Posted on November 9, 2021 by Kyle Walton
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Posted on November 9, 2021 by Kyle Walton
While some lifestyle elements, such as time management and physical challenges, do tend to get a bit easier after retirement, other challenges are unfortunately just beginning. For example, switching to a fixed income can require quite a bit of savvy budgeting in order to ensure your quality of life is not affected by your recent change in employment.
According to USA Today, the average American will spend approximately $987,000 over the remainder of their life after retirement. This number is based on the average annual spending for senior citizens and the average American life expectancy after the age of 65.
While certain benefits, such as Social Security income and retirement savings can provide a helpful nest egg, this collective amount is rarely enough to provide seniors with more than can be relied on for basic needs. For this reason, it can be extremely important to maintain a healthy retirement budget throughout your golden years, and this occasionally includes plans to cut retirement costs while still finding a way to save money after retirement.
Naturally, pulling this off can seem quite overwhelming, and that’s why MedicareInsurance.com is here to provide you with five great money saving tips for seniors.
Though the advancement of science and modern medicine has done wondrous things for civilized society, this unfortunately comes with some unforeseen drawbacks. For example, while an increase in life expectancy is very much a good thing for obvious reasons, a greater cost of living must be factored in for the extra years you are likely to enjoy on this planet.
The reality is, we don’t truly know how long we’ll live, what our future expenses will be exactly, and what kind of returns we can expect on things like investments. Luckily, however, there are several ways to boost the odds that your money will last every bit as long as you do following retirement. Here are a few tips that can help you increase the longevity and effectiveness of your retirement budget.
While this may seem counterintuitive on the surface, it is actually quite a smart strategy for those born in 1943 or later. You see, for every year that you delay drawing on your Social Security benefits after you have reached retirement age, your benefits will increase by approximately eight percent until you reach 70 years of age.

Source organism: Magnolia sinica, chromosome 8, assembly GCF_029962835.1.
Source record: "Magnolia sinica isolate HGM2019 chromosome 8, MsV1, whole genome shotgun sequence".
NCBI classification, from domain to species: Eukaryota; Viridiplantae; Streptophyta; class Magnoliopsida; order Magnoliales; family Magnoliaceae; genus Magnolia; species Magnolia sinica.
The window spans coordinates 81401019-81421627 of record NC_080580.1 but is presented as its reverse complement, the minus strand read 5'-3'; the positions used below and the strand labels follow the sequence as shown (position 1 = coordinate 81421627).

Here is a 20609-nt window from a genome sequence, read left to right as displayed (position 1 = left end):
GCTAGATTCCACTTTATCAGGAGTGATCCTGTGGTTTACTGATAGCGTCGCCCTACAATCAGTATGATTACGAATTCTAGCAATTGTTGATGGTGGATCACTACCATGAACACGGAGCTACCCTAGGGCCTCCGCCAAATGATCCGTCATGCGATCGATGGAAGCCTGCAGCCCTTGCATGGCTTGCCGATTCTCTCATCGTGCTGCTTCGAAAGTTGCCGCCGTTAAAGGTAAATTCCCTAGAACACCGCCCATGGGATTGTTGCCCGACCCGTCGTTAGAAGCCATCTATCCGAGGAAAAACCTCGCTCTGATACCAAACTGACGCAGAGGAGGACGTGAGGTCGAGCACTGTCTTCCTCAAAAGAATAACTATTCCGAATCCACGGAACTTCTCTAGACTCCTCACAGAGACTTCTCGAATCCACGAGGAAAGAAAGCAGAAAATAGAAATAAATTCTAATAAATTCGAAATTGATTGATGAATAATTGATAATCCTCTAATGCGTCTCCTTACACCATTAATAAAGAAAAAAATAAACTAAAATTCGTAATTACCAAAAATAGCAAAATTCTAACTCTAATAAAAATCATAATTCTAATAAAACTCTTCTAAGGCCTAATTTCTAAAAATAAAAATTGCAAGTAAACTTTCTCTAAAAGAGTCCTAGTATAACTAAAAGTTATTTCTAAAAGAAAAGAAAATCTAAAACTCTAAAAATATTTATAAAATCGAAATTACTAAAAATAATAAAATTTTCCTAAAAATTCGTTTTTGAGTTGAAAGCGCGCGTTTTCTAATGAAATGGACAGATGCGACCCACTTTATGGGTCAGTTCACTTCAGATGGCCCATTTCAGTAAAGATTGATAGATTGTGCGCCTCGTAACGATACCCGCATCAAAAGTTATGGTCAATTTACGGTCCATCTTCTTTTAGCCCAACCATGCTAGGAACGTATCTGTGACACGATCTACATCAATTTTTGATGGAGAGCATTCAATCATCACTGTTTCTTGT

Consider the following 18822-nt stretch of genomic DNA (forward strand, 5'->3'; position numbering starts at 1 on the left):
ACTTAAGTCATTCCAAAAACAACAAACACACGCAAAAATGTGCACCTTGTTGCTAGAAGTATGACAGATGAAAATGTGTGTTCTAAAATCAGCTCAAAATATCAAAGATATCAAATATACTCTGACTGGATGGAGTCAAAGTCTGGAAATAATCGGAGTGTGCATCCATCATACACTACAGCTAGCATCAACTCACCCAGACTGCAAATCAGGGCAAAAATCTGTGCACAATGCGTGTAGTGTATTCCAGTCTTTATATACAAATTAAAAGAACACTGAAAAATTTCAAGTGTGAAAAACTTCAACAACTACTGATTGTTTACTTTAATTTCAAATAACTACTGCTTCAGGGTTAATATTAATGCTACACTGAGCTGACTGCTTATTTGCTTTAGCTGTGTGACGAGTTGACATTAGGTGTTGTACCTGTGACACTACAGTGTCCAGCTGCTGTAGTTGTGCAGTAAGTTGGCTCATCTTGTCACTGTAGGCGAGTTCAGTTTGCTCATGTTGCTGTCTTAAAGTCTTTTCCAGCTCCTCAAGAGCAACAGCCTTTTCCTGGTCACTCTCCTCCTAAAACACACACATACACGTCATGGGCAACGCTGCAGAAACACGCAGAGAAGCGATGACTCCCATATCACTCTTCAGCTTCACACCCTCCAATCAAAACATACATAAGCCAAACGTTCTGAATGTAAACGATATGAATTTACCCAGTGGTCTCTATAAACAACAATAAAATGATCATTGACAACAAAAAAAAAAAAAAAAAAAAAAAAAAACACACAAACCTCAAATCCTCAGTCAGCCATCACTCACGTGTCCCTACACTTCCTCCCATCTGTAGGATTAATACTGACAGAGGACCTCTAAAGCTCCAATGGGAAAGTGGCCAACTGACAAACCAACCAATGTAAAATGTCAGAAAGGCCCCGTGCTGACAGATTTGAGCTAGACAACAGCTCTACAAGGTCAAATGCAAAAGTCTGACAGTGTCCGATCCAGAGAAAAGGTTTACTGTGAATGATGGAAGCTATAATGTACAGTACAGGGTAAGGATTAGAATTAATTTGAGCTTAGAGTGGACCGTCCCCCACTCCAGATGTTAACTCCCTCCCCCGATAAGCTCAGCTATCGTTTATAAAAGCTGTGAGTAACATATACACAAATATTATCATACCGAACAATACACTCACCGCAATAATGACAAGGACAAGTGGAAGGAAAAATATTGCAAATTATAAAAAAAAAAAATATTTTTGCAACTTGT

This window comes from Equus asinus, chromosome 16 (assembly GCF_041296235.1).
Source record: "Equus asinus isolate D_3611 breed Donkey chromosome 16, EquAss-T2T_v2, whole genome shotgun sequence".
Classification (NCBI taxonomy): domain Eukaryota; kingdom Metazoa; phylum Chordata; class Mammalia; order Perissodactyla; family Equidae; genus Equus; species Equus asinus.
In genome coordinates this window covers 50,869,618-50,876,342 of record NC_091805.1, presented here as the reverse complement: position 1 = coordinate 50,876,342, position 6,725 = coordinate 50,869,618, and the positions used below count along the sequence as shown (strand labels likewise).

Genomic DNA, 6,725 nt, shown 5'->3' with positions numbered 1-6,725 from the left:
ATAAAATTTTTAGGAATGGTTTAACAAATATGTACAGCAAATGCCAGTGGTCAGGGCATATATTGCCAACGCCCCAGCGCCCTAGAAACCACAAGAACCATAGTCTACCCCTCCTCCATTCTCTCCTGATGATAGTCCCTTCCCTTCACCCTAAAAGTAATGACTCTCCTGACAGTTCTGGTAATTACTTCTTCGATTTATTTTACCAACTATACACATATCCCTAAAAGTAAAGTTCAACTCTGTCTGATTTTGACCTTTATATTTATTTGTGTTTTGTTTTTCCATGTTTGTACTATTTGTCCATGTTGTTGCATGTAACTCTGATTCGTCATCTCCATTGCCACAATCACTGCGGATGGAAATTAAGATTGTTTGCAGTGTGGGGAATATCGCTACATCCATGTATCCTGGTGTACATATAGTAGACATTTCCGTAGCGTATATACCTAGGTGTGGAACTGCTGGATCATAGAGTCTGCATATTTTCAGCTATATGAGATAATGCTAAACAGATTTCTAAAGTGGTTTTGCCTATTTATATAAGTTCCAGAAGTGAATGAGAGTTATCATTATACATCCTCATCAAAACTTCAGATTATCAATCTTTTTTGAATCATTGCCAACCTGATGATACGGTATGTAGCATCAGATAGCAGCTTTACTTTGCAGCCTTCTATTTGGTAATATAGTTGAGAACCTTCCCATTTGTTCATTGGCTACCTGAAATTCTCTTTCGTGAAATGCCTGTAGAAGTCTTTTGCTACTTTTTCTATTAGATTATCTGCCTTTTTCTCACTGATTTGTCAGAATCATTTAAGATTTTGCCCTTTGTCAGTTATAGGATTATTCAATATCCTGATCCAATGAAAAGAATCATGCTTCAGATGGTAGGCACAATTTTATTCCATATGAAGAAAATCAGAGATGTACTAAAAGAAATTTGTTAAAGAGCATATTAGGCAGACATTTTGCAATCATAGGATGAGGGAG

If you can somehow find a way to make ends meet following retirement from full-time work for a few extra years, you will automatically save more money each year you delay drawing from your Social Security benefits. Pretty smart, right?
Another element that can really help you make the most of your retirement budget is a flexible and healthy retirement spending plan. This plan requires you to set aside specific amounts of money which is intended to be used only for the purposes for which you have put it aside.
For example, you can set aside money separately for fun things like travel, dining out, shopping or events, while simultaneously setting aside cash for absolute necessities like housing, utilities, medical care, and groceries.
If you need a little help, a savvy financial planner who has the knowledge and experience to help you allocate your funds accordingly can be a smart resource.
Did you know that it is quite possible to save literally tens of thousands of dollars per year in cost of living expenses simply by moving to a new city or state? You may be surprised to learn that there is a significant financial disparity between living in an expensive area, like New England, California, or New York, and a generally inexpensive area like the Southern and Mid-Western U.S.
Other factors, like general climate, senior resources, and median senior income can also be considered. You can check out more information about the best (and worst) states to retire right here.
Often, the option to downsize can go hand-in-hand with the option to relocate to a less expensive area. To downsize effectively, you can start by considering what you own currently, what you truly need, and what you’d be ok with letting go of.
If you own a relatively large home that you can no longer make full use of, consider selling it, banking the profits, and purchasing a much smaller home or moving to a retirement community or similar facility.
Downsizing can even extend beyond your physical home, such as selling an extra vehicle, selling large possessions you will no longer have space for, or selling trinkets and clothing you no longer need and banking the money into your savings account.
For most American seniors, the highest retirement expense by far is healthcare. This is only natural, as the older we get, the more maintenance our bodies typically require in order to stay healthy. It is for this exact reason that Original Medicare was introduced in the first place.
However, did you know that it is entirely possible to extend your Medicare benefits and gain more comprehensive coverage while saving money in the process? It’s hard to believe, but with the right guidance, it is absolutely possible.
If you are a current recipient of Original Medicare Parts A and B, you may have realized by now that these programs do not always cover every health expenditure you can expect in retirement. By enrolling in Medicare Part C (also known as Medicare Advantage), however, you can save money by lowering your monthly insurance premium and possibly getting additional coverage for needs like dentures, eyeglasses, contacts, hearing aids, and even prescription medications.
If this option sounds appealing to you, you’ve come to the right place! The experienced and friendly insurance experts at MedicareInsurance.com are ready to help you research and compare your Medicare plan options today. Simply give us a call at (800) 950-0608 to get started!